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Small UK Firms Invited to Setup Own Local Wireless Networks

Monday, December 9th, 2019 (11:51 am) - Score 2,053
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Ofcom has today begun inviting applications for their new Shared Spectrum Licences, which enables small businesses to create their own local wireless networks in radio spectrum bands (ranging from 1.8GHz to 26GHz) that could previously only be used by national mobile and broadband providers.

The change has been made possible by the regulator’s new spectrum sharing framework (here) and could pave the way for lots of smaller mobile and fixed wireless broadband networks to be created in order to deliver local coverage, such as for industrial, farming or residential connectivity etc. The regulator is managing and coordinating access to these bands on a per location, “first come, first served basis“.

The shared access licences are currently available in four spectrum bands which support mobile technology – 1800MHz, 2300MHz, 3800 – 4200MHz and 24.25 – 26.5GHz; the latter is only available for indoor low power licences.

Ofcom currently offers two types of Shared Access Licence (distinguished primarily by permitted power levels) to cater for different types of use, which we’ve summarised below.

New Shared Access Licences

• Low power licence (per area licence): This will allow users to deploy the required number of base stations in a circular area with a 50-metre radius without further authorisation from Ofcom. For large sites, people can apply for multiple licence areas to achieve the required coverage area.

• Medium power licence (per base station licence): Given the higher transmit power and larger potential interference area, this licence will be issued on a per base station basis and, generally, for deployments in rural areas only, where they are unlikely to constrain low power users.

Ofcom will charge an annual licence fee for both the low power licence (charged on a per area basis) and medium power licence (charged on a per base station basis). In practice this works out as £80 +vat in the 1800MHz and 2300MHz bands, and £80 per 10MHz in the 3.8 – 4.2 GHz band. Suffice to say that if you wanted a nice big 100MHz block then that would cost £800 per year.

For the 26GHz band, the annual licence fee is £320 and does not vary by bandwidth. Meanwhile short-term licences of less than one year will be priced on a pro-rata basis, with a minimum cost of £32 per licence.

Separately, Ofcom also announced today that they’ve worked with the Ministry of Defence (MoD) to identify 168MHz of spectrum between 7.9GHz and 8.4GHz, which is not being used in a variety of locations and could help meet demand for fixed wireless services. As a result, organisations can now also apply for a fixed link licence in the 8GHz band via Ofcom’s point-to-point fixed link licence application form (only available in certain areas).

So far the only company that we know of to have made use of this system is StrattoOpencell, which worked with Vodafone to offer high-speed data via the 2.6GHz band in “remote areas without fibre connectivity” (here). Many more are expected to follow and mobile operators will no doubt be keeping a close eye on how this affects them (so long as it doesn’t cause them interference or serve to drive-up the price of spectrum in future 5G auctions then they’ll probably be happy).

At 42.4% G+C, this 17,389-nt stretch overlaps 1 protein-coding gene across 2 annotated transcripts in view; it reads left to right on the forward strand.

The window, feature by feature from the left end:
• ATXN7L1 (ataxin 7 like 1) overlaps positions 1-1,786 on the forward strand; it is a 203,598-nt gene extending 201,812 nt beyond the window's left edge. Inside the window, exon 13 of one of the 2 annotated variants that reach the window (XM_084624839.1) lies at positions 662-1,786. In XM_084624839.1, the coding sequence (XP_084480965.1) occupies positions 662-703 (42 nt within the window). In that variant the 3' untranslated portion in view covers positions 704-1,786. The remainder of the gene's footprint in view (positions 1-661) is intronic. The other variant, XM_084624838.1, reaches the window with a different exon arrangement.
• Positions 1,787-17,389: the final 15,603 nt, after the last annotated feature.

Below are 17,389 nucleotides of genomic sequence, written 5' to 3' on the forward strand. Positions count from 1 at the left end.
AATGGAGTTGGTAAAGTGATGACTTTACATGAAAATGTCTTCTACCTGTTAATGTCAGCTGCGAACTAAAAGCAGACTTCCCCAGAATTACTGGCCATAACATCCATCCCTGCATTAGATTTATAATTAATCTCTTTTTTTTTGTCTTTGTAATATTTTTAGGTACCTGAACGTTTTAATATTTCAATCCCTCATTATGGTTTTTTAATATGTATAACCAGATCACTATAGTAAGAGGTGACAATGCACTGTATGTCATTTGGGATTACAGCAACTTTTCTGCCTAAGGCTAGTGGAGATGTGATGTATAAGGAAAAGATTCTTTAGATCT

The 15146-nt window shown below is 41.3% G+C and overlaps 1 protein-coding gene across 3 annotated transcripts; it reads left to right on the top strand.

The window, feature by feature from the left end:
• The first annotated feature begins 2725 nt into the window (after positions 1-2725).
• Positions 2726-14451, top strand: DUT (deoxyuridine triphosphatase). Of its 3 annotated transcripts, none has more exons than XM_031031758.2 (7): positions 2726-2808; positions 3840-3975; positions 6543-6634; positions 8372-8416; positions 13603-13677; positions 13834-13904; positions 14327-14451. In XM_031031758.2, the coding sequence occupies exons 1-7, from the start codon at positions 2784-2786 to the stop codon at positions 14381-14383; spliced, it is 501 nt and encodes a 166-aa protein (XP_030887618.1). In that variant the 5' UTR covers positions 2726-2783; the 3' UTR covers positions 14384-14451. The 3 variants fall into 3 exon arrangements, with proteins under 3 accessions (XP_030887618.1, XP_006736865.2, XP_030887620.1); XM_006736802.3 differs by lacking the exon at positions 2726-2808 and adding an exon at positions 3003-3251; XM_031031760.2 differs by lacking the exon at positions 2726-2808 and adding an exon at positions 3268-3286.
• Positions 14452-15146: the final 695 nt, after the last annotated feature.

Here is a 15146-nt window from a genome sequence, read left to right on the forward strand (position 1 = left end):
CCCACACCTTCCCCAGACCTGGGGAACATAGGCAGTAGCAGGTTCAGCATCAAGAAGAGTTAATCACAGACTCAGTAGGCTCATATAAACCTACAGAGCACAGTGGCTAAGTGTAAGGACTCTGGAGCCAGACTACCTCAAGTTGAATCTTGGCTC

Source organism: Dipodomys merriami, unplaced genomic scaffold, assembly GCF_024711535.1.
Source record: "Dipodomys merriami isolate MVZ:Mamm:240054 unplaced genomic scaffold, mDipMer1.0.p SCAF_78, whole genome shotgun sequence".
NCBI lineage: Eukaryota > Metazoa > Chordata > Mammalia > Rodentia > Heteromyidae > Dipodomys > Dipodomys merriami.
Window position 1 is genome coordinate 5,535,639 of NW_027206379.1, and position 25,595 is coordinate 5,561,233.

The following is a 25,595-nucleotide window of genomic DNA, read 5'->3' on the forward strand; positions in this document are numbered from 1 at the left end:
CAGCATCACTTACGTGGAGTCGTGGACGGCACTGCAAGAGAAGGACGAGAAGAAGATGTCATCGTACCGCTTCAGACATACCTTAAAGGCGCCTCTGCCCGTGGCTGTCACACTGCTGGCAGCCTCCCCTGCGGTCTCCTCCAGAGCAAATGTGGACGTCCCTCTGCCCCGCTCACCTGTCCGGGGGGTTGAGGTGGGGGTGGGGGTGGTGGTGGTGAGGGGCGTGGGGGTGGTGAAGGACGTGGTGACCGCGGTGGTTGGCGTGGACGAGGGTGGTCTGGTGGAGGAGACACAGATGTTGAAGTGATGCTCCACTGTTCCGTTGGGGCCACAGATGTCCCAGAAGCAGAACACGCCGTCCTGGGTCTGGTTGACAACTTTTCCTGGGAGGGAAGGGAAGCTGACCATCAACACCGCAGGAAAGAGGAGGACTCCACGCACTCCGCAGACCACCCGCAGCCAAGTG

Leave a Comment
5 Responses
  1. Avatar NGA for all says:

    The original notion was to acknowledge the customers contribution of power, the cost of a router/wireless device and the bandwidth on a broadband connection/bandwidth to carry the calls. It was also the notion that in a customers own space it would ‘own’ any of the radio signals being generated.

    This does not quite get there preserving the oligopoly for the purposes of preserving the spectrum fees. Another iteration will be required. It would be good to understand the StratoOpencell gateway and the services that gateway offers where the customers broadband connections carry the call.

  2. Avatar David Burns says:

    If anyone needs help, please consider participating in the UK Wireless Internet Service Providers Association (UKWISPA). We help the fixed wireless industry operate safely, effectively and profitably.

    1. Avatar NGA for all says:

      What’s happened the small cell forum? I can appreciate a profitable niche solving mobile not spots and partial not spots, but that involves customers paying again for something they think they have already paid, perhaps twice if we include the fixed broadband connection.

      I think the need is much greater and involves getting licensed spectrum on every router and the necessary gateways to all networks so convergence can occur! Feel free to disagree. It should also feature as an option in POTS switch off.

  3. Avatar NGA for all says:

    On reflection I would go further and suggest this sort of Ofcom thinking will simultaneously kill small cells/router and the eco-system needed to support 5G where 1m radios per sq km in urban(most indoors) will be needed to co-exist while supporting some of the services being spoken of.

    The lessons from 3G and 4G is that the availability of wifi (hosted on fixed fines) has almost accidentally met the demand for bandwidth that the licensing of 3G and 4G has prevented.

  4. Avatar Mark Steele says:

    5G IS A CRIME AGAINST HUMANITY – SMALL BUSINESSES AND SHAREHOLDERS WILL BE BANKRUPTED AND THEIR HOMES TAKEN FROM THEM FOR INSTALLING THIS UNINSURABLE WEAPON SYSTEM.

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